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10 golden rules for validating your FEM simulation

Thanks to the increasingly easy-to-use software, finite element (FE) calculations are increasingly being carried out by design engineers.
If FEM results are available, they must always be validated. This is important because every FE calculation is always an approximation.
This article uses 10 golden rules to show you how to ensure the plausibility of your FE results.

If you have created an FE model with a lot of effort, the loads have been correctly applied and the simulation results are in front of you, you need to check them for plausibility. There are 10 golden rules to follow. I have divided these into qualitative, i.e. not verifiable by numbers, and quantitative, i.e. calculable rules:

  1. Rule (qualitative): What should be evaluated?
    First of all, think about which load size should be evaluated. In the case of structural-mechanical problems, this is usually the elongation, tension or temperature. Assuming you are interested in voltage, then you will be looking at voltage gradients. Always have the contour plot and the FE mesh displayed. With the contour plot you do not have any “blurred” voltage curves displayed, these often lead to misunderstandings.
  2. Rule (qualitative): Evaluate places of high tension
    In the run-up to an FE calculation, you have already thought about what to expect from the FE calculation. This means that you already have an expectation of which areas in the component are highly stressed. Check qualitatively whether your expectations match the results. If this is not the case, find the cause! This can be of various types. It is possible that you did not take into account all the conditions in your preliminary considerations or you actually applied a faulty load.
  3. Rule (qualitative): Is the deformation of the component traceable
    Observe how the component deforms under load. Does your calculation match your experience / expectation?
  4. Rule (qualitative): Check the stress curve (e.g. stress curve)
    Optically good-looking voltage curves are an indication of a sufficiently fine FE mesh. Make sure that there are no jagged gradients in the evaluation area and that there are as few color jumps as possible (i.e. voltage differences) per element. Rule of thumb: a maximum of one color per element.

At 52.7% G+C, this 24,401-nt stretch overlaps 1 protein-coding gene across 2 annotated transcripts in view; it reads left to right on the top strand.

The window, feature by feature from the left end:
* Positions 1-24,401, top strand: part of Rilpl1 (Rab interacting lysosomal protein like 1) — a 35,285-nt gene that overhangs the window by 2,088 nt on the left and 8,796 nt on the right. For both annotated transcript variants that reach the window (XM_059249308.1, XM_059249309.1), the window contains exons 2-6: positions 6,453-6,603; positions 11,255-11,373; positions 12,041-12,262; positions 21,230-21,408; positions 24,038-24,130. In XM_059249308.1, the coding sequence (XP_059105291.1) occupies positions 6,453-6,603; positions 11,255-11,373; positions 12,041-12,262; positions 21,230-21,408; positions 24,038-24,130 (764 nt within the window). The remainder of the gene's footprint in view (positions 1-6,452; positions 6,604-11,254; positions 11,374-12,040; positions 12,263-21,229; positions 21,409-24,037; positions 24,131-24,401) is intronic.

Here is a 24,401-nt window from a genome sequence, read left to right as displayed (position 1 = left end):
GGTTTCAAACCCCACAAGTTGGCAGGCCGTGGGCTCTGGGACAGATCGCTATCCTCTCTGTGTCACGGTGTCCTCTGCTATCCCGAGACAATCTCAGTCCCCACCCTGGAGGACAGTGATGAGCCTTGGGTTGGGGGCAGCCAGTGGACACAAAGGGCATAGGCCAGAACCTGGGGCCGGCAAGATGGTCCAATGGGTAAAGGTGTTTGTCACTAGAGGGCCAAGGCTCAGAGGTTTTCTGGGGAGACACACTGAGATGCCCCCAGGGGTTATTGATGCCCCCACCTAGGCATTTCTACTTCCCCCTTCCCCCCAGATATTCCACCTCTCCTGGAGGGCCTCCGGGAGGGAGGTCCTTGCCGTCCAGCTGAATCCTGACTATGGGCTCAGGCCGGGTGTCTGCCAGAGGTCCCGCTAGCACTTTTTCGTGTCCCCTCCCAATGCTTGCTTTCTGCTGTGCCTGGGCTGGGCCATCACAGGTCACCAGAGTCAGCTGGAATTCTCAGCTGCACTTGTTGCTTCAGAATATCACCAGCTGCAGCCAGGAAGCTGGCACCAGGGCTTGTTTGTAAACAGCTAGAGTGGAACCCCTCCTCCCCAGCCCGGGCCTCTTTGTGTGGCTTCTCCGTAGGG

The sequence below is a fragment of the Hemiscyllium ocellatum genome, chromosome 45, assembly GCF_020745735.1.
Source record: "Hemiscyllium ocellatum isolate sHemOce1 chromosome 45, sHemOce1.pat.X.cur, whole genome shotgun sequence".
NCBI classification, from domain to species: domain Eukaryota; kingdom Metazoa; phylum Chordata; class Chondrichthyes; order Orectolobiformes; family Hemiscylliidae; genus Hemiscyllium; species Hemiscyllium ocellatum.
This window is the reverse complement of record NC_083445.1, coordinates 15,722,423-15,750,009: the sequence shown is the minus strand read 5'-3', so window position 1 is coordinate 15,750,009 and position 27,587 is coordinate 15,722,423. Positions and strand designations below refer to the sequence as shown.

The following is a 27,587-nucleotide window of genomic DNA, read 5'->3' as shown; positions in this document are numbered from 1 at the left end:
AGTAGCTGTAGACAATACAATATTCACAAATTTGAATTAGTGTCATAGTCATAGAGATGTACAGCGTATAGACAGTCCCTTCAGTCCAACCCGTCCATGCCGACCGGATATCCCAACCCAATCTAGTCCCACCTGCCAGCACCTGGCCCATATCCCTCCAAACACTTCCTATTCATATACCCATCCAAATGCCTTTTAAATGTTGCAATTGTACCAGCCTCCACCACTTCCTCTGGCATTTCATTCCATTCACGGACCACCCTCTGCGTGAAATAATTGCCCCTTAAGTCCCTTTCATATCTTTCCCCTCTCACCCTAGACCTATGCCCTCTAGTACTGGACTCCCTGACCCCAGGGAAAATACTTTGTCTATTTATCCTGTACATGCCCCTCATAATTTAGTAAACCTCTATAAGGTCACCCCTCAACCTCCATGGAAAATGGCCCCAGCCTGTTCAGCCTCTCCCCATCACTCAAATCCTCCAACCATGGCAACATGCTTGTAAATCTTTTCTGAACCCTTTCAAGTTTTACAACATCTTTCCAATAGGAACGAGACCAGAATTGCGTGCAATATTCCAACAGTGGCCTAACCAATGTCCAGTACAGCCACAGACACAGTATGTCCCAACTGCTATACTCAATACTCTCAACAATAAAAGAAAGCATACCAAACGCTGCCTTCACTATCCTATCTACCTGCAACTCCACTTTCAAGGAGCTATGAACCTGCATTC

Important: if you want to evaluate stress gradients, you have to mesh much more finely!
  5. Rule (qualitative): avoid evaluations in singularities
    Singularities are areas in the FE mesh where the voltage continues to rise as the mesh is further refined. I.e. not converged. This is always the case on inner edges without a radius, force introduction points. Evaluate far enough away from these points.
  6. Rule (quantitative): Are the networks sufficiently fine?
    There are essentially two element types for 3D elements. Tetrahedron (pyramids) and hexahedron (cubes). Make sure that the elements in the model do not differ too much from their original shape, i.e. are distorted. Some FE packages provide you with criteria for this and mark places with critical elements. Refinement of the network often helps. Also check whether the stresses to be evaluated do not increase significantly if the network is refined further.
  7. Rule (quantitative): Evaluate the level of stress analytically.
    Often one does not have a feeling for the level of stress. Use a rough manual calculation using analytical methods from the fields of strength engineering, technical mechanics or dynamics to check the amount of stress to be expected.
  8. Rule (quantitative):
    If you have a second FE program available, run the same calculation on both programs and compare the results. There should be no differences here for standard calculations such as linear structural mechanics calculations.
  9. Rule (experiences): Use your experiences
    Compare calculation results with experiences you have made with previous products. Was there a similarly high level of stress here? Were the high stress locations similar?
  10. Rule (attempt):
    The most reliable method of validation is trial and measurement. Compare forces, accelerations, strains or stresses that you have measured with the simulated values. Also compare the failure location during the testing with the simulations. This gives you the greatest security, but at the price that it is time-consuming, expensive and possible relatively late in the development process.

Conclusion:
The FEM method is a powerful tool. By following the golden rules mentioned above, you will ensure that you are using this tool properly.
Always remember:
FE result "only" reflects the engineering expectation! This, however, with high accuracy.